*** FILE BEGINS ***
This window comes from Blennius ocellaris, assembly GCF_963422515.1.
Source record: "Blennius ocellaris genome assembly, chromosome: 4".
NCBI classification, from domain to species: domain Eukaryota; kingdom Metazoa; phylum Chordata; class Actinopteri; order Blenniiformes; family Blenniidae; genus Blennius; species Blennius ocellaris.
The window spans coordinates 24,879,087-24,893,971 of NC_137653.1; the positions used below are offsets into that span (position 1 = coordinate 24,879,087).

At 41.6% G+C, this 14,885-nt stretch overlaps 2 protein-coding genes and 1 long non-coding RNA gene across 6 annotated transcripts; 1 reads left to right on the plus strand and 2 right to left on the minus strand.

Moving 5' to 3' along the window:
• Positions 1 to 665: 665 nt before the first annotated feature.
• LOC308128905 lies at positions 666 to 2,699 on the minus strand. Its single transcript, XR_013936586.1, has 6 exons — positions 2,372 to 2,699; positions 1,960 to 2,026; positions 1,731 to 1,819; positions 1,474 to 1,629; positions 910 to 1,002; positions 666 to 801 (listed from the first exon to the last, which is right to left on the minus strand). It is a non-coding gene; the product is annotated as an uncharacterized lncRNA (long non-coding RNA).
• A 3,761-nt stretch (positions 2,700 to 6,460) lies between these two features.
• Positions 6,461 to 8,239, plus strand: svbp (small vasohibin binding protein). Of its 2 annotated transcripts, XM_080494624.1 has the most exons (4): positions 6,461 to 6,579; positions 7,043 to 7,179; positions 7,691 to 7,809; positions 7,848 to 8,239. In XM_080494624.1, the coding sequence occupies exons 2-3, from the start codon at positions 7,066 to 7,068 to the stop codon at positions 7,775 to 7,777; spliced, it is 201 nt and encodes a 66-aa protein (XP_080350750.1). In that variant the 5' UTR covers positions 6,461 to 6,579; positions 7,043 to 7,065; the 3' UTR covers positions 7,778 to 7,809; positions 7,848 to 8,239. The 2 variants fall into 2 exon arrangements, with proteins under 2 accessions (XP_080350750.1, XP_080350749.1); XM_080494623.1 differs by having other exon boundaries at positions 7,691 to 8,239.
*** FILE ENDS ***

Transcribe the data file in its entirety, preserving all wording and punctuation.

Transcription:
This window comes from Blennius ocellaris, assembly GCF_963422515.1.
Source record: "Blennius ocellaris genome assembly, chromosome: 4".
NCBI classification, from domain to species: domain Eukaryota; kingdom Metazoa; phylum Chordata; class Actinopteri; order Blenniiformes; family Blenniidae; genus Blennius; species Blennius ocellaris.
The window spans coordinates 24,879,087-24,893,971 of NC_137653.1; the positions used below are offsets into that span (position 1 = coordinate 24,879,087).

At 41.6% G+C, this 14,885-nt stretch overlaps 2 protein-coding genes and 1 long non-coding RNA gene across 6 annotated transcripts; 1 reads left to right on the plus strand and 2 right to left on the minus strand.

Moving 5' to 3' along the window:
• Positions 1 to 665: 665 nt before the first annotated feature.
• LOC308128905 lies at positions 666 to 2,699 on the minus strand. Its single transcript, XR_013936586.1, has 6 exons — positions 2,372 to 2,699; positions 1,960 to 2,026; positions 1,731 to 1,819; positions 1,474 to 1,629; positions 910 to 1,002; positions 666 to 801 (listed from the first exon to the last, which is right to left on the minus strand). It is a non-coding gene; the product is annotated as an uncharacterized lncRNA (long non-coding RNA).
• A 3,761-nt stretch (positions 2,700 to 6,460) lies between these two features.
• Positions 6,461 to 8,239, plus strand: svbp (small vasohibin binding protein). Of its 2 annotated transcripts, XM_080494624.1 has the most exons (4): positions 6,461 to 6,579; positions 7,043 to 7,179; positions 7,691 to 7,809; positions 7,848 to 8,239. In XM_080494624.1, the coding sequence occupies exons 2-3, from the start codon at positions 7,066 to 7,068 to the stop codon at positions 7,775 to 7,777; spliced, it is 201 nt and encodes a 66-aa protein (XP_080350750.1). In that variant the 5' UTR covers positions 6,461 to 6,579; positions 7,043 to 7,065; the 3' UTR covers positions 7,778 to 7,809; positions 7,848 to 8,239. The 2 variants fall into 2 exon arrangements, with proteins under 2 accessions (XP_080350750.1, XP_080350749.1); XM_080494623.1 differs by having other exon boundaries at positions 7,691 to 8,239.